Orson Welles was initially approached to play Ben Yusuf, but he insisted a double do his on-set performance while he would dub in his lines during post-production. Bronston refused.[24] British actors were primarily sought for the other male roles,[24] for which most of the principal casting was completed by early November 1960.[25] That same month, on November 30, Hurd Hatfield had joined the cast.[26] At least four actresses screen-tested for the role of Doña Urraca. Geneviève Page won the part, and her casting was announced on December 16, 1960.[27]

Filming[edit]

The battle of Valencia was shot on location along the beaches of Peñíscola.

Principal photography began November 14, 1960 at Sevilla Studios in Madrid, Spain.[28] Filming was reported to spend at least four months of exterior shooting in Spain which would be followed by a final month of interior shooting at the Cinecittà Studios in Rome.[25]

Loren's scenes were shot first as her availability was initially for twelve weeks. Shooting lasted for eight hours a day as the production employed French hours.[29] By January 1961, her part was considerably expanded in response to the early dailies.[1] Simultaneously, second-unit filming for the battle sequences were directed by Yakima Canutt. As filming had progressed, by December 1960, location shooting for action sequences were shot along the Guadarrama Pass. Specifically for the film's second half, Heston suggested growing a gray-flecked beard and wearing a facial scar to showcase Don Rodrigo's battle scarring within the ten-year gap.[30]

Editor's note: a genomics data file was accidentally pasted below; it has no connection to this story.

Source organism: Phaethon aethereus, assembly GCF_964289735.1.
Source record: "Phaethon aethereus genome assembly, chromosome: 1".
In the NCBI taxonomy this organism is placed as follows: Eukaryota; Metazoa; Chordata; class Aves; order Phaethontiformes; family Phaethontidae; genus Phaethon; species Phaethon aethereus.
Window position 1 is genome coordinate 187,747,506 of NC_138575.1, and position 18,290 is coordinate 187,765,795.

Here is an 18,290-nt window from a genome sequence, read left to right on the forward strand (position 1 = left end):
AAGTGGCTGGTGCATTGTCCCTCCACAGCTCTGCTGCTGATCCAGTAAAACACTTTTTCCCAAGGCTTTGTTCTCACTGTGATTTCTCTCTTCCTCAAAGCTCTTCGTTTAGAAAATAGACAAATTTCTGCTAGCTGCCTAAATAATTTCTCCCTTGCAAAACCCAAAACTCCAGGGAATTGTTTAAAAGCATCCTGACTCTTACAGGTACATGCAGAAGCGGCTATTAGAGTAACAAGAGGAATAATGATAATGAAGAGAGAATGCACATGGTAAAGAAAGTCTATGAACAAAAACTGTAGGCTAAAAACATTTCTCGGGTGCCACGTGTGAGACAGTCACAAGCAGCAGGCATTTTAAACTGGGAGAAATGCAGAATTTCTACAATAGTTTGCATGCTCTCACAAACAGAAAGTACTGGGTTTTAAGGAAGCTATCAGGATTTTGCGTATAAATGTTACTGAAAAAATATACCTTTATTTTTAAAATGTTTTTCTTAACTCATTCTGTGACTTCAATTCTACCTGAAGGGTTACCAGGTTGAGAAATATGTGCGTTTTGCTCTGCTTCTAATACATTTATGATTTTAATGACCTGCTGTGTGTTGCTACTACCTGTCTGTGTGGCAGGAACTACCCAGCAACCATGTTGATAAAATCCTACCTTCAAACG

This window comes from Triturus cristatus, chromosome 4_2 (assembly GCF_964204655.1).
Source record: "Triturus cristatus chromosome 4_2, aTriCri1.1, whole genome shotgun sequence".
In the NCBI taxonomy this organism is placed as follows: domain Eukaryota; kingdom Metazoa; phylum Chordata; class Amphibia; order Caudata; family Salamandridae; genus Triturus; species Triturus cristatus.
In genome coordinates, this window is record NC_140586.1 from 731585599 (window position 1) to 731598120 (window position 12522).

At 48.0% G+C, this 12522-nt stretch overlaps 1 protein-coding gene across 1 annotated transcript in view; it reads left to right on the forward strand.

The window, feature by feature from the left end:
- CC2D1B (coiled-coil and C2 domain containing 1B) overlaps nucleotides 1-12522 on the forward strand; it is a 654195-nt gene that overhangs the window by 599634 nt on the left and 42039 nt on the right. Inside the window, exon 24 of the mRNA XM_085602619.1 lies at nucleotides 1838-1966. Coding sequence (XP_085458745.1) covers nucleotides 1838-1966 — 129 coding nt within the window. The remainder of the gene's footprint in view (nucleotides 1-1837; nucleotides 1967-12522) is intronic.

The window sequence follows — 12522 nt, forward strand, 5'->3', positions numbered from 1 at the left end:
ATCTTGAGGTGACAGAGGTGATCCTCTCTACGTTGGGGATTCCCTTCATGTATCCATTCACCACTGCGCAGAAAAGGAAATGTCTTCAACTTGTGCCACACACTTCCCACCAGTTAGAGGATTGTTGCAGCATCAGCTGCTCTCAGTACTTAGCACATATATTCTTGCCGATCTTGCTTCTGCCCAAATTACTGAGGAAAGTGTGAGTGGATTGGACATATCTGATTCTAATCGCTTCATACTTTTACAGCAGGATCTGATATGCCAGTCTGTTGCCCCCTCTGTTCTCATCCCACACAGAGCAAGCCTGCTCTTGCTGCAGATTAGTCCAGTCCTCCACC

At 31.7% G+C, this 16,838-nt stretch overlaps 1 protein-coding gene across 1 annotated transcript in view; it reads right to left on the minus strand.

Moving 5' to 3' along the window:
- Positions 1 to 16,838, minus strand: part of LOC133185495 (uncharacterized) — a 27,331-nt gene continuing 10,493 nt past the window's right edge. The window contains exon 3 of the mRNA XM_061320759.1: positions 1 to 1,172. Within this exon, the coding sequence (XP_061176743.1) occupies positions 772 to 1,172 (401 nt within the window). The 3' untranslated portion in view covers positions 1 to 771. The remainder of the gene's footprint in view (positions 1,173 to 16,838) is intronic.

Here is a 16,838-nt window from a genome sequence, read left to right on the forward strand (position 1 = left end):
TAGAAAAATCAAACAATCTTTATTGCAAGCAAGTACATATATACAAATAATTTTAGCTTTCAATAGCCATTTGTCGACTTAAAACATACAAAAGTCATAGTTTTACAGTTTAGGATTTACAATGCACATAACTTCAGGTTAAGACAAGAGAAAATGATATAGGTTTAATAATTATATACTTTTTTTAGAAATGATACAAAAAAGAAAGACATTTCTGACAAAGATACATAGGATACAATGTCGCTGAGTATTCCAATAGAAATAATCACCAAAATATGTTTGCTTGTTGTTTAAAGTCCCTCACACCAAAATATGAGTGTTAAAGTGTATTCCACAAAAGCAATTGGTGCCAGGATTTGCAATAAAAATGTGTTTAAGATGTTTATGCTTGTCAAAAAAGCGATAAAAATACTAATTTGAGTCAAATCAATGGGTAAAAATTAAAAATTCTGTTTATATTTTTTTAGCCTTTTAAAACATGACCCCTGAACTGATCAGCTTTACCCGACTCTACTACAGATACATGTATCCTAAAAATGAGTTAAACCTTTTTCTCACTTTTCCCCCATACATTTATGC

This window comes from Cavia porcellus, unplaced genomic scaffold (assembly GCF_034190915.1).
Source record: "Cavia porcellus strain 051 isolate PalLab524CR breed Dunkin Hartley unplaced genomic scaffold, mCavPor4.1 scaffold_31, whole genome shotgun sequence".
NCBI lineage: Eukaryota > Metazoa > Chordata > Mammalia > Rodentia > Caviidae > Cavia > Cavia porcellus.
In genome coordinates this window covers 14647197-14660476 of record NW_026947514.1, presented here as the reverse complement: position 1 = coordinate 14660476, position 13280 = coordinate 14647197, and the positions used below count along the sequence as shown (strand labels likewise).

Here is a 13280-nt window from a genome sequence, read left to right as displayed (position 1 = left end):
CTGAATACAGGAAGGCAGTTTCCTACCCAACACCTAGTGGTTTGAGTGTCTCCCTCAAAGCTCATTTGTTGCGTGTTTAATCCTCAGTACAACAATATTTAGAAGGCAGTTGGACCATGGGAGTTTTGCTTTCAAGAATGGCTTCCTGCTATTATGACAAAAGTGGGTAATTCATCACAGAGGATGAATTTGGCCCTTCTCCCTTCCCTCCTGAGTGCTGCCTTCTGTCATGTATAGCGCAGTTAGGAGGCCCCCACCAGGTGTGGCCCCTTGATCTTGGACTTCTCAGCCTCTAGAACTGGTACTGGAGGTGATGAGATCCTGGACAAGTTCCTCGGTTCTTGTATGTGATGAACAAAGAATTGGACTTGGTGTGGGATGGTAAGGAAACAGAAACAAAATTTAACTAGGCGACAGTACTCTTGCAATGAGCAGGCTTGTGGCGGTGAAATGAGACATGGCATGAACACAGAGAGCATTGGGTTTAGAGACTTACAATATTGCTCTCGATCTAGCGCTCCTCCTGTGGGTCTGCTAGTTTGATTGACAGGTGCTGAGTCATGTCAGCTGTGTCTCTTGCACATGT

With the film's first half nearly complete, shooting for the battle of Valencia was filmed on location in Peñíscola as the actual city had become modernized.[31] For three months, hundreds of production design personnel constructed city walls to block off modern buildings. 1,700 trained infantrymen were leased from the Spanish Army as well as 500 mounted riders from Madrid's Municipal Honor Guard.[32] 15 war machines and siege towers were constructed from historical artwork, and 35 boats were decorated with battlements to serve as the Moorish fleet.[33] Tensions between Mann and Canutt rose as Mann sought to shoot the sequence himself. With the sequence nearly finished, Canutt spent three days filming pick-up shots, which would be edited within the longer, master shots that Mann had earlier shot.[34] In his autobiography, Heston expressed his dissatisfaction with Mann's insistence on shooting the battle scenes himself, feeling Canutt was more competent and efficient.[35]